9th Circuit: Referendum supporters’ suit to stop Washington from releasing names is moot

    Doe v. Reed, No. 11-35854 ( Before: Harry Pregerson, A. Wallace Tashima, and N. Randy Smith, Circuit Judges. Opinion by Judge Tashima; Concurrence by Judge N.R. Smith)

    Plaintiffs Protect Marriage Washington (“PMW”), John Doe #1, and John Doe #2 (collectively, “Plaintiffs”) seek to enjoin Defendants, the Secretary of State and Public Records Officer of the State of Washington, from releasing the names of people who signed petitions supporting a Washington referendum. These petitions are already widely available on the internet. We dismiss this case as moot because we cannot grant Plaintiffs effective relief.

  • Posted: 10/23/2012
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  • Category: Marriage & Family

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WA: Thurston judge OKs release of initiative petitions

“Judge blocks release of petition signers’ names in gay rights case”

WA: Court prohibits release of referendum petitions; will consider harassment exception

Federal judge dismisses pending motions in R-71 public records case

    Seattle Post-Intelligencer / Strange Bedfellows: “The secretary of state’s office said [Protect Marriage Washington] is again taking their arguments to Judge Benjamin Settle, who last September blocked release of the names of people who signed Referendum 71 petitions. That ruling set in motion the court case that ended up at the nation’s highest court. … Deputy Solicitor General Bill Collins, who is representing the Secretary of State in the ongoing Doe v. Reed litigation, reports that U.S. District Judge Benjamin Settle has dismissed all pending motions in the R-71 public records case. He will await the official paperwork from the U.S. Supreme Court regarding its recent 8-1 opinion in the case and transferring jurisdiction back to his courtroom. At that point, Protect Marriage Washington will be able to re-file fresh motions to block release of the R-71 petitions.”

  • Posted: 07/22/2010
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  • Category: Religious Liberty
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  • Source: blog.seattlepi.com

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Federalist Society: Doe v. Reed – Post-decision SCOTUScast

Court case seeking protection for signers of pro-marriage petition

When it comes to online smut, privacy matters; when it comes to political speech, it doesn’t, says U.S. Supreme Court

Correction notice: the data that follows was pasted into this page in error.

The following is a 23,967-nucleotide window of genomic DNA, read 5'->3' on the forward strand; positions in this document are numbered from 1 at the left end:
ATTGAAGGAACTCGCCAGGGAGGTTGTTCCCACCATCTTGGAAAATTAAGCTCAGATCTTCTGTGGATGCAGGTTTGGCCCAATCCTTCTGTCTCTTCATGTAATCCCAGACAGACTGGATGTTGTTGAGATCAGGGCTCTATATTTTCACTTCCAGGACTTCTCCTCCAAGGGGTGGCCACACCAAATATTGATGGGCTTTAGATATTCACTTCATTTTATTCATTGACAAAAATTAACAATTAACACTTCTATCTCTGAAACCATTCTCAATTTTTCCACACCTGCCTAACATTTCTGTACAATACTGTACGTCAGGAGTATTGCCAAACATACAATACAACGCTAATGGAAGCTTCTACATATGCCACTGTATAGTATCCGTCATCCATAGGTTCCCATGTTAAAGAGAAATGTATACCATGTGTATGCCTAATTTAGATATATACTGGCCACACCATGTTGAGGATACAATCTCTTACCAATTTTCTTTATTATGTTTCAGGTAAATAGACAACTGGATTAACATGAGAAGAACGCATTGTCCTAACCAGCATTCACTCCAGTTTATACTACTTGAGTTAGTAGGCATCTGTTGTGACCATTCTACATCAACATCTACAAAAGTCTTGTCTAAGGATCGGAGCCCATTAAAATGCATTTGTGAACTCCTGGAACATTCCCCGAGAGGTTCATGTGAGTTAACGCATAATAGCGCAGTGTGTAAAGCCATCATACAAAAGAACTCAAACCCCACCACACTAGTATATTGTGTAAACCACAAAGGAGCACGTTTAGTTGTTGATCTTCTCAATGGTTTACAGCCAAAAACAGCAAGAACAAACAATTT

ChristianNewsWire: “Robert Peters, president of Morality in Media, had the following comments: … ‘In June 2004, the Supreme Court affirmed a lower federal court decision which had upheld a preliminary injunction blocking enforcement of the Child Online Protection Act, a law that would have required websites that commercially distribute pornography to take reasonable steps to keep kids away from the smut. In so doing, the Supreme Court agreed with the trial court’s finding that “blocking or filtering technology may be at least as successful as COPA would be in restricting minors’ access to harmful material online without imposing the burden on constitutionally protected speech that COPA imposes on adult users…” Specifically, the trial court found (in the words of the appellate court) that requiring adults to ‘identify themselves as a precondition to accessing disfavored speech’ would ‘likely…deter many adults from accessing that speech.”‘”

  • Posted: 06/28/2010
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  • Category: Miscellaneous
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  • Source: www.christiannewswire.com

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Marriage petition case was not a defeat for traditional marriage

    Ken Klukowski writing at Townhall: “[The] Supreme Court dealt a setback to supporters of traditional marriage. But it’s not the defeat that gay-rights supporters (and many of their fans on the media) are hailing it as, and leaves open the possibility that traditional-marriage supporters may be the ones celebrating at the end. … The record of atrocious harassment in the wake of California’s Proposition 8 makes perfectly clear that these marriage supporters can make a strong case that they could be harassed. As such, by the standard the Court announced today, the marriage supporters should win.”

  • Posted: 06/25/2010
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  • Category: Marriage & Family
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  • Source: townhall.com

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Supreme Court speaks with divided tongue: Doe v. Reed

    New York Law School Professor Arthur S. Leonard analyzes Doe v. Reed, No. 09-559 (U.S. June 24, 2010) at LeonardLink: “My quick summary – Concur by Sotomayor with Ginsburg and Stevens – it should be difficult for plaintiffs to keep the names confidential; Concur by Alito – it should be easy for the plaintiffs to keep the names confidential; Concur by Stevens and Breyer – it should be difficult for plaintiffs to keep the names confidential; Concur by Scalia – originalist view of the First Amendment and characterization of petition signers as actually being involved in ‘legislating’ means there is only a weak First Amendment interest, if any, in keeping these names confidential. So Scalia is sees no problem with the statute, as such, and is very unfavorably disposed to the second claim. Dissent by Thomas – Strong First Amendment protection for privacy of petition signers, so statute violates the First Amendment. Interesting to see Thomas and Scalia sharply split.

  • Posted: 06/24/2010
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  • Category: Marriage & Family
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  • Source: newyorklawschool.typepad.com

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Supreme Court upholds Washington signature disclosure requirement for referendums, BUT

SCOTUSblog: This Term’s pending cases

Hope voiced for ruling in Ref. 71 case

Justice Scalia as campaign finance reform champion